Dave Kerner

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Dave Kerner
Dave Kerner.jpg
Member of the Florida House of Representatives
from the 87th district
Incumbent
Assumed office
November 20, 2012
Preceded by Bill Hager
Personal details
Born (1983-08-24) August 24, 1983 (age 31)
Palm Beach County, Florida
Political party Democratic
Alma mater University of Florida (B.A.) (J.D.)
Profession Attorney, police officer

Dave Kerner (born August 24, 1983) is a Democratic member of the Florida House of Representatives, representing the 87th District, which includes Lake Worth, Palm Springs, and West Palm Beach in eastern Palm Beach County, since 2012.

Early life, education, and career[edit]

Kerner was born in unincorporated Palm Beach County, and attended Suncoast Community High School, where he graduated in 2002. Afterwards, he moved to Gainesville, where he attended the University of Florida, graduating with a degree in political science in 2006. While receiving his undergraduate degree, he attended Santa Fe Community College, where he received his certification as a police officer in 2004, and then worked as a police officer in Alachua from 2004 to 2007. Kerner was named "Police Officer of the Year" in 2006 and served as the Department Representative to the Fraternal Order of Police, Lodge 62. Kerner then attended the University of Florida College of Law, graduating with his law degree in 2010. While in law school, and until his election to the Florida House of Representatives, he served as a part-time police officer with the Florida Wildlife Commission. Upon becoming a member of the Florida Bar, he was selected to serve as a special prosecutor for the Palm Beach County State's Attorney. He then began work as a civil ligitation attorney for Schuler, Halvorson, Weisser, & Zoeller, P.A., where he practices wrongful death, personal injury, and class action law for plaintiffs.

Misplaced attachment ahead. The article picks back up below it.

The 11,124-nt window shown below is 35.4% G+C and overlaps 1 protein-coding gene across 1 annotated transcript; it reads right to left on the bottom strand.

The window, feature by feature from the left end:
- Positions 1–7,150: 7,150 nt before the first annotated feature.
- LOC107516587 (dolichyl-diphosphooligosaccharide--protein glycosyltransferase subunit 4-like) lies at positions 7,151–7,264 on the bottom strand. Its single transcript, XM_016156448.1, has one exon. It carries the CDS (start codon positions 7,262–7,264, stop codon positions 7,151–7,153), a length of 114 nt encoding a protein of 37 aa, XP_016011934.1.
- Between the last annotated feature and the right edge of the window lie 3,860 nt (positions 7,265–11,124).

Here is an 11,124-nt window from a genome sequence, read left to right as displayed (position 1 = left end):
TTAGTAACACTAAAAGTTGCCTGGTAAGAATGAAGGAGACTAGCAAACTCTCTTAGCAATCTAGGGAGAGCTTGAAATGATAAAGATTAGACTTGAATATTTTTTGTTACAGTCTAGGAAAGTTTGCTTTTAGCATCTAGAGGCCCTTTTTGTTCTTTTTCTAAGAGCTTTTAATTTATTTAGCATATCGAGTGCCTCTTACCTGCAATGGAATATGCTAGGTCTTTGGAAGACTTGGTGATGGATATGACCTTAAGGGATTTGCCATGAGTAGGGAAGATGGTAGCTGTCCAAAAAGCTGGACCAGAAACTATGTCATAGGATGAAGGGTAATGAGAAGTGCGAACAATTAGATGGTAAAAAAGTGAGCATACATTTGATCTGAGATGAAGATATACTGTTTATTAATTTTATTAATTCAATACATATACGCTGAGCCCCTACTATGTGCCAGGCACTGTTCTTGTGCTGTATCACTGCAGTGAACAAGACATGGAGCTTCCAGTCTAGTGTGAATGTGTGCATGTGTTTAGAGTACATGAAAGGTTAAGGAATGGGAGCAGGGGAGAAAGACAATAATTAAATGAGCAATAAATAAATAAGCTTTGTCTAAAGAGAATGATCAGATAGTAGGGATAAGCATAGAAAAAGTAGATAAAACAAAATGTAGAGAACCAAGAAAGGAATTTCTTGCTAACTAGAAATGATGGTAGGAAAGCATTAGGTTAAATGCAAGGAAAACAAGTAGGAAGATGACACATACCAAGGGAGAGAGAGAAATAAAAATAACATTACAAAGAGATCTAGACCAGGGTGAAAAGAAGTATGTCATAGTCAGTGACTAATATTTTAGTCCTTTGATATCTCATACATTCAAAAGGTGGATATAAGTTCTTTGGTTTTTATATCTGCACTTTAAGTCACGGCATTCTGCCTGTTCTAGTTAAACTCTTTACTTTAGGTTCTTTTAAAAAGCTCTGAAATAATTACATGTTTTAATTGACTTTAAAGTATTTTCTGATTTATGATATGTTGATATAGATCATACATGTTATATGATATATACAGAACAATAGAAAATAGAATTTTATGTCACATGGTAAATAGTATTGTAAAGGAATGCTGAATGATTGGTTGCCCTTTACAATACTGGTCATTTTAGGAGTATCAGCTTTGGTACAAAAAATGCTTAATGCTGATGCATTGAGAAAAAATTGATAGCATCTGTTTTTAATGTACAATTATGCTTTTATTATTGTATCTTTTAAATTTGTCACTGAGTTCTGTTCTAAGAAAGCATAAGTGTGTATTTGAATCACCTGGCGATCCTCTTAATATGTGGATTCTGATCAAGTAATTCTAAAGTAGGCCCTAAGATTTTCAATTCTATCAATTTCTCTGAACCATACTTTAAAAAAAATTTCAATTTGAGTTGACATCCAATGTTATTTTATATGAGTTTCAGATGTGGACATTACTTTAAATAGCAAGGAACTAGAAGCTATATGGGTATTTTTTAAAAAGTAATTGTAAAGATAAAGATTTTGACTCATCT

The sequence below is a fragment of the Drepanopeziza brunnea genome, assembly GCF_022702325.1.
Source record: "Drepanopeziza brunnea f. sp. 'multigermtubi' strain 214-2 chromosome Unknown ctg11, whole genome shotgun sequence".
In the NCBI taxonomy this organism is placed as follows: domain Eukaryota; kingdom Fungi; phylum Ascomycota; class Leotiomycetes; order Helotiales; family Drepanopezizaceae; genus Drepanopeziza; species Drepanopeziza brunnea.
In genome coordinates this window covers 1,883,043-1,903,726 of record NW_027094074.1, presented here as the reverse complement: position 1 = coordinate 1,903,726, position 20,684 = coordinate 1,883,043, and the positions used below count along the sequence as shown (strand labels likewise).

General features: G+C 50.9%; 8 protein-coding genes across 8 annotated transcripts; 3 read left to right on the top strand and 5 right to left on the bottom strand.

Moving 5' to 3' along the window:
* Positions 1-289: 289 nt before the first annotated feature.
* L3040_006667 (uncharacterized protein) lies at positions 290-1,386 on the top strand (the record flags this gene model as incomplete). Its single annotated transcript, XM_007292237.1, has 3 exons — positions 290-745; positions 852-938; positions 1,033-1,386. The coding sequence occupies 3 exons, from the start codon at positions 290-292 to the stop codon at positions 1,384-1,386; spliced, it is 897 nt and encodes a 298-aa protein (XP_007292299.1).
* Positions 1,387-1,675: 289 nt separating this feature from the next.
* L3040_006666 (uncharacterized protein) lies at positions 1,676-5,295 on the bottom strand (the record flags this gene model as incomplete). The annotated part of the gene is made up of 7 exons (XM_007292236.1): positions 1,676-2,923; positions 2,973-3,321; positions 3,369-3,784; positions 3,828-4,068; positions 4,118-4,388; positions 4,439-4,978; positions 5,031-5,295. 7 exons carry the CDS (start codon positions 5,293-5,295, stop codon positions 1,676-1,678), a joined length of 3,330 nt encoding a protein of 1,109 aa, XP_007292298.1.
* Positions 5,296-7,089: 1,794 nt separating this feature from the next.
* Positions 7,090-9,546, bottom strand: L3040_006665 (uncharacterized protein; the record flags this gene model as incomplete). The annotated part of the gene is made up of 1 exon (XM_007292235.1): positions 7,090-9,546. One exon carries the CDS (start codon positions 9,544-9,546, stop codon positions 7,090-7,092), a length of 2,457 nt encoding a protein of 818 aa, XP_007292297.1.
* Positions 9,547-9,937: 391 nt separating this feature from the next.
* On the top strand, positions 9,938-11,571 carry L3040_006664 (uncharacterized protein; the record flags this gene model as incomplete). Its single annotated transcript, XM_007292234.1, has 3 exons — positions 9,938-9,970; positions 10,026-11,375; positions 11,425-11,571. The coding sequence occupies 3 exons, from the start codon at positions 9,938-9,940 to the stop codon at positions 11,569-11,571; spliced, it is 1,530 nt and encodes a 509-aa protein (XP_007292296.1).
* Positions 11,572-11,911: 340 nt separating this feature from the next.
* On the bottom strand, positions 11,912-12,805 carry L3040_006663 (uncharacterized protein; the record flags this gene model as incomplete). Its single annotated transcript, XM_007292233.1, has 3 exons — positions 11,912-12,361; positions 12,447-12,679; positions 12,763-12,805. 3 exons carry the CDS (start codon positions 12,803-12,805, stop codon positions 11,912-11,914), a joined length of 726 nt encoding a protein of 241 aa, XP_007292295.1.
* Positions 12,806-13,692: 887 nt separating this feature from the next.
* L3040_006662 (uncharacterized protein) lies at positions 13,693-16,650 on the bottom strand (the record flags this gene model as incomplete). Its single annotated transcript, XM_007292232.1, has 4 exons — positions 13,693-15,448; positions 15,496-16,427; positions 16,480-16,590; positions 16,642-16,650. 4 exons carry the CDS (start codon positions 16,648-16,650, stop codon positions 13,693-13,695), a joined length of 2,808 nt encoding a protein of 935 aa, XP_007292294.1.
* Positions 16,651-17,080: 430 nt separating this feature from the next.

Florida House of Representatives[edit]

In 2012, after the Florida House of Representatives districts were redrawn, Kerner opted to run in the newly created 87th District. He faced Mike Rios in the Democratic primary, whom he easily defeated with 68% of the vote. Kerner was unopposed in the general election, and was sworn into his first term.

While serving in the legislature, Kerner sponsored legislation that aimed to "stem prostitution and human sex trafficking"[1] in the state's massage parlors, which are being used in some instances as fronts for illegal activity, by making it "a first degree misdemeanor for a person to operate a massage establishment between the hours of midnight and 5 a.m. and to use the massage business as a domicile."[2] He also authored legislation with State Senator Joseph Abruzzo that would "sever the parental rights of a rapist if a child is conceived as a result of the attack,"[3] as, in some cases, rapists could sue for custody of children that were the products of the rapes that they committed.

In addition, he also sponsored the "Timely Justice Act," which speeds up executions for inmates on death row.[4] Specifically, the law requires the governor to sign a death warrant for a defendant within 30 days of a review of a capital conviction by the State Supreme Court, and the state is required carry out the execution within 180 days of the warrant.[5]

Kerner was re-elected to his second term in the legislature in 2014 without opposition.

References[edit]

  1. ^ Francilus, Joey (January 24, 2013). "Massage Parlor Curfew: Rep. Dave Kerner Sponsors Florida Bill Targeted To Stop Human Trafficking". The Huffington Post. Retrieved May 12, 2014. 
  2. ^ Koff, Rochelle (April 17, 2013). "House passes restrictions on massage businesses suspected of sex trafficking". Tampa Bay Times. Retrieved May 12, 2014. 
  3. ^ Koff, Rochelle (April 30, 2013). "Bill to sever parental rights of rapists ready for governor". Tampa Bay Times. Retrieved May 12, 2014. 
  4. ^ Palombo, Jessica (April 25, 2013). "Fla. House Passes 'Timely Justice Act' To Cut Death Row Wait Time". WFSU-TV. Retrieved May 12, 2014. 
  5. ^ "Grotesque Speed for Florida Capital Cases". The New York Times. May 14, 2013. Retrieved May 12, 2014. 

External links[edit]